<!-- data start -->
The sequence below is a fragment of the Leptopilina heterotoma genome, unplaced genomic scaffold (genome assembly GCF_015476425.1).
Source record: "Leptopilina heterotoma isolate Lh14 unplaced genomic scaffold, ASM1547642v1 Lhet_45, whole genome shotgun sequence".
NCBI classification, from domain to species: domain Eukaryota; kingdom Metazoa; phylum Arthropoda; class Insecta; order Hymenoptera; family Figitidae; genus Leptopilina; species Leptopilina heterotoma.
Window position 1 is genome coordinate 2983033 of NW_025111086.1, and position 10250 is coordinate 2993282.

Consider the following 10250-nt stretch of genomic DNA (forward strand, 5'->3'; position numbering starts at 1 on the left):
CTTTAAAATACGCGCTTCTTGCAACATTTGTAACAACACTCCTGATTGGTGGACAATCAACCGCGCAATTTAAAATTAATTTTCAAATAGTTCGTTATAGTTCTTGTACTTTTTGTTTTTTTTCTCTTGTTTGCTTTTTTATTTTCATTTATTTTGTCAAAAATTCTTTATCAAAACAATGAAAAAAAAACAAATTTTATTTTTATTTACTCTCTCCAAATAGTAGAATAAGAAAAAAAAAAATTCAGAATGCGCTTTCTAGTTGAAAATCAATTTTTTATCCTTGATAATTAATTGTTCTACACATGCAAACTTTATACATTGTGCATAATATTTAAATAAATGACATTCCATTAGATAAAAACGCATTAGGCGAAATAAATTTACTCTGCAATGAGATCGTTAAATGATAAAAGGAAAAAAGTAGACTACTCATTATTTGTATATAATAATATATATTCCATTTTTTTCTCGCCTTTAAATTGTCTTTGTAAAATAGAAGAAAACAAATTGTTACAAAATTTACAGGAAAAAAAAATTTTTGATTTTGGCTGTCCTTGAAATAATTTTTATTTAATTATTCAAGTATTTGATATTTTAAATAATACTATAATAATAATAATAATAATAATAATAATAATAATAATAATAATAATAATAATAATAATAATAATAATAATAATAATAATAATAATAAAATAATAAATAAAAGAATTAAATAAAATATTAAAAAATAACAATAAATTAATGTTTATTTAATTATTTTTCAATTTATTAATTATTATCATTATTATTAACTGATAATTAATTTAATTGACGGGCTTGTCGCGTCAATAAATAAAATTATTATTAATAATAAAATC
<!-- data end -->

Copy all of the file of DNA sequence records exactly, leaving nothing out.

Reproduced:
The sequence below is a fragment of the Leptopilina heterotoma genome, unplaced genomic scaffold (genome assembly GCF_015476425.1).
Source record: "Leptopilina heterotoma isolate Lh14 unplaced genomic scaffold, ASM1547642v1 Lhet_45, whole genome shotgun sequence".
NCBI classification, from domain to species: domain Eukaryota; kingdom Metazoa; phylum Arthropoda; class Insecta; order Hymenoptera; family Figitidae; genus Leptopilina; species Leptopilina heterotoma.
Window position 1 is genome coordinate 2983033 of NW_025111086.1, and position 10250 is coordinate 2993282.

Consider the following 10250-nt stretch of genomic DNA (forward strand, 5'->3'; position numbering starts at 1 on the left):
CTTTAAAATACGCGCTTCTTGCAACATTTGTAACAACACTCCTGATTGGTGGACAATCAACCGCGCAATTTAAAATTAATTTTCAAATAGTTCGTTATAGTTCTTGTACTTTTTGTTTTTTTTCTCTTGTTTGCTTTTTTATTTTCATTTATTTTGTCAAAAATTCTTTATCAAAACAATGAAAAAAAAACAAATTTTATTTTTATTTACTCTCTCCAAATAGTAGAATAAGAAAAAAAAAAATTCAGAATGCGCTTTCTAGTTGAAAATCAATTTTTTATCCTTGATAATTAATTGTTCTACACATGCAAACTTTATACATTGTGCATAATATTTAAATAAATGACATTCCATTAGATAAAAACGCATTAGGCGAAATAAATTTACTCTGCAATGAGATCGTTAAATGATAAAAGGAAAAAAGTAGACTACTCATTATTTGTATATAATAATATATATTCCATTTTTTTCTCGCCTTTAAATTGTCTTTGTAAAATAGAAGAAAACAAATTGTTACAAAATTTACAGGAAAAAAAAATTTTTGATTTTGGCTGTCCTTGAAATAATTTTTATTTAATTATTCAAGTATTTGATATTTTAAATAATACTATAATAATAATAATAATAATAATAATAATAATAATAATAATAATAATAATAATAATAATAATAATAATAATAATAATAATAATAATAAAATAATAAATAAAAGAATTAAATAAAATATTAAAAAATAACAATAAATTAATGTTTATTTAATTATTTTTCAATTTATTAATTATTATCATTATTATTAACTGATAATTAATTTAATTGACGGGCTTGTCGCGTCAATAAATAAAATTATTATTAATAATAAAATC